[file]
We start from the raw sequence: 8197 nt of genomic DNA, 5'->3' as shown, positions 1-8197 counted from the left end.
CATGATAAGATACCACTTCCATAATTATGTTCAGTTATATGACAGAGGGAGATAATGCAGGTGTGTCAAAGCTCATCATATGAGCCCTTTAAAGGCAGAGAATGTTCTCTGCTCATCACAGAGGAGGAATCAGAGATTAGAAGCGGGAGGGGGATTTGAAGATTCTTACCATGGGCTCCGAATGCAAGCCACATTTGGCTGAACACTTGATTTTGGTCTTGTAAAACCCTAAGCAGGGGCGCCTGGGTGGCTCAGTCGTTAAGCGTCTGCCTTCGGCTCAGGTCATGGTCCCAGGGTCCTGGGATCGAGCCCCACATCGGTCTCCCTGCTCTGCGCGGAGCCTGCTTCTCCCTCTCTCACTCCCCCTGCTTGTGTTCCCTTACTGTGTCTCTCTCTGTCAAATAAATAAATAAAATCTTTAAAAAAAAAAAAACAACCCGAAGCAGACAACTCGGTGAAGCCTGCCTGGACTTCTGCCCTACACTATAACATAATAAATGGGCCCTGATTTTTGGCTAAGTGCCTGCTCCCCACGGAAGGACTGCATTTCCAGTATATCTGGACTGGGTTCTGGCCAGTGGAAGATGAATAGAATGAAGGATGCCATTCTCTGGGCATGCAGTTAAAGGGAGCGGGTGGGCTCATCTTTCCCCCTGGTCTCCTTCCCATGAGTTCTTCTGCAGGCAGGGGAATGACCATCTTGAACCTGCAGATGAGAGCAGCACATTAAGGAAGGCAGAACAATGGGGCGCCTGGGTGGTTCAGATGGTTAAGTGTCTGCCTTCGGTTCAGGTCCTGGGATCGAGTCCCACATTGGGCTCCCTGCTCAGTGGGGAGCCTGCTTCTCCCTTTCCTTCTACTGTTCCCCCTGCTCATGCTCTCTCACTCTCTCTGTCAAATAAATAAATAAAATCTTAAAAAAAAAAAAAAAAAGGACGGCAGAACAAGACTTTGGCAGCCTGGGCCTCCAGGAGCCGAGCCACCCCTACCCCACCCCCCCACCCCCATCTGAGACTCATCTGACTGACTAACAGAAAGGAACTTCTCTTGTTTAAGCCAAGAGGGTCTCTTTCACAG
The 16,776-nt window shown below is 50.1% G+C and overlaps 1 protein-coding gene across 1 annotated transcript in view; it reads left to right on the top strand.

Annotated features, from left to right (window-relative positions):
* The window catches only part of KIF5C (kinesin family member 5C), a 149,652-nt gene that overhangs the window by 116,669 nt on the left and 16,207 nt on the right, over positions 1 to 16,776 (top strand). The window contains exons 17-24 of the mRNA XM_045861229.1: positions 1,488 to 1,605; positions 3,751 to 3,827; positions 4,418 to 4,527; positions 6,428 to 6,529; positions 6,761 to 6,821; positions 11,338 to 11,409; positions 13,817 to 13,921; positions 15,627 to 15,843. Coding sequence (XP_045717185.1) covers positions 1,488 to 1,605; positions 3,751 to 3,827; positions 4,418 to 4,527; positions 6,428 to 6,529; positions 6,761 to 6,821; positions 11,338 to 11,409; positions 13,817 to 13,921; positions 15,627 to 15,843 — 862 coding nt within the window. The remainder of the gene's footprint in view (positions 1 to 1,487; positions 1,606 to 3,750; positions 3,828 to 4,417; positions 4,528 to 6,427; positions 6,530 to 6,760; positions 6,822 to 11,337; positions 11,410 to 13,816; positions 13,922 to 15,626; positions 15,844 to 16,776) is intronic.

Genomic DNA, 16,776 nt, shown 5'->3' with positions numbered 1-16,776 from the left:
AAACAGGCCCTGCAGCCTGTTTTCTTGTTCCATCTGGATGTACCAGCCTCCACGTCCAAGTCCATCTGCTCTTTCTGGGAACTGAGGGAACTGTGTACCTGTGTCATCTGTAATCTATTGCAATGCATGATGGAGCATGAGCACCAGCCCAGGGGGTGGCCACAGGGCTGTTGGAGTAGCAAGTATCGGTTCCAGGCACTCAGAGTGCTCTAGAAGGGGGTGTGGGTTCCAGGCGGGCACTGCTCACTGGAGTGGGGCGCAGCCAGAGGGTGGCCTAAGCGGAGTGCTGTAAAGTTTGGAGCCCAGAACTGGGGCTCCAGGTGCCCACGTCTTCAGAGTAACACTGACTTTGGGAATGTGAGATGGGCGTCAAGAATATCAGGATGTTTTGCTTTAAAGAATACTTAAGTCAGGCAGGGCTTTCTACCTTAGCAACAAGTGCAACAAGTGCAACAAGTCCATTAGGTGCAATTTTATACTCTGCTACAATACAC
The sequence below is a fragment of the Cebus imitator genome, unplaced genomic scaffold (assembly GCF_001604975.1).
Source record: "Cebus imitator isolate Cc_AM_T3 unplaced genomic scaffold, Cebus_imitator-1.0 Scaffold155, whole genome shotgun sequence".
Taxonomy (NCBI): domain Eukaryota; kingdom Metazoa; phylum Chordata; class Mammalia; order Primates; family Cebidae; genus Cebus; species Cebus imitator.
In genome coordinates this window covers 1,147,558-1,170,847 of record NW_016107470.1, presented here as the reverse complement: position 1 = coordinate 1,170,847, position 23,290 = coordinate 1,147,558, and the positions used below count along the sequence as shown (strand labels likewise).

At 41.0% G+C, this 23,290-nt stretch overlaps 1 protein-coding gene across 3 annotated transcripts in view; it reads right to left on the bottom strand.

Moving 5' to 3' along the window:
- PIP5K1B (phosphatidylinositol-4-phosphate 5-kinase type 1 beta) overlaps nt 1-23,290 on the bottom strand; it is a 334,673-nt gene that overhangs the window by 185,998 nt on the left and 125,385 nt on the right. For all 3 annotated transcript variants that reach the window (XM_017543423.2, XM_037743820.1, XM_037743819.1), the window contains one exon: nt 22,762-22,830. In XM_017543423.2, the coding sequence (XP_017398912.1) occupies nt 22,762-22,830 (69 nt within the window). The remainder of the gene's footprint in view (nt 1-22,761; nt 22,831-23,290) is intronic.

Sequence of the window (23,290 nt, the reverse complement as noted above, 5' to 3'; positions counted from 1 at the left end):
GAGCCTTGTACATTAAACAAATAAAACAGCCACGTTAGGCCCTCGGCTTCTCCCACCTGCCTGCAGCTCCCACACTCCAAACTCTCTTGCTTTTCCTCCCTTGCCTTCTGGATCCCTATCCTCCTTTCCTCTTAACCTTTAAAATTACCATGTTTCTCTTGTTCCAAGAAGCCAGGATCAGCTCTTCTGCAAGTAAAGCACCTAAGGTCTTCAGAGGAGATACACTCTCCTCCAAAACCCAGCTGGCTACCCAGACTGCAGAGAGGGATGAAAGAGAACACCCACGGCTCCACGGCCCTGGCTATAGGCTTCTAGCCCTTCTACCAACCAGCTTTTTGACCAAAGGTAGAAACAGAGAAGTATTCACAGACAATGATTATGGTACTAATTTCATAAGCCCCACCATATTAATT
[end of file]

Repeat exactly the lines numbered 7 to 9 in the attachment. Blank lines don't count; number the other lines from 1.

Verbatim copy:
AAACAGGCCCTGCAGCCTGTTTTCTTGTTCCATCTGGATGTACCAGCCTCCACGTCCAAGTCCATCTGCTCTTTCTGGGAACTGAGGGAACTGTGTACCTGTGTCATCTGTAATCTATTGCAATGCATGATGGAGCATGAGCACCAGCCCAGGGGGTGGCCACAGGGCTGTTGGAGTAGCAAGTATCGGTTCCAGGCACTCAGAGTGCTCTAGAAGGGGGTGTGGGTTCCAGGCGGGCACTGCTCACTGGAGTGGGGCGCAGCCAGAGGGTGGCCTAAGCGGAGTGCTGTAAAGTTTGGAGCCCAGAACTGGGGCTCCAGGTGCCCACGTCTTCAGAGTAACACTGACTTTGGGAATGTGAGATGGGCGTCAAGAATATCAGGATGTTTTGCTTTAAAGAATACTTAAGTCAGGCAGGGCTTTCTACCTTAGCAACAAGTGCAACAAGTGCAACAAGTCCATTAGGTGCAATTTTATACTCTGCTACAATACAC
The sequence below is a fragment of the Cebus imitator genome, unplaced genomic scaffold (assembly GCF_001604975.1).
Source record: "Cebus imitator isolate Cc_AM_T3 unplaced genomic scaffold, Cebus_imitator-1.0 Scaffold155, whole genome shotgun sequence".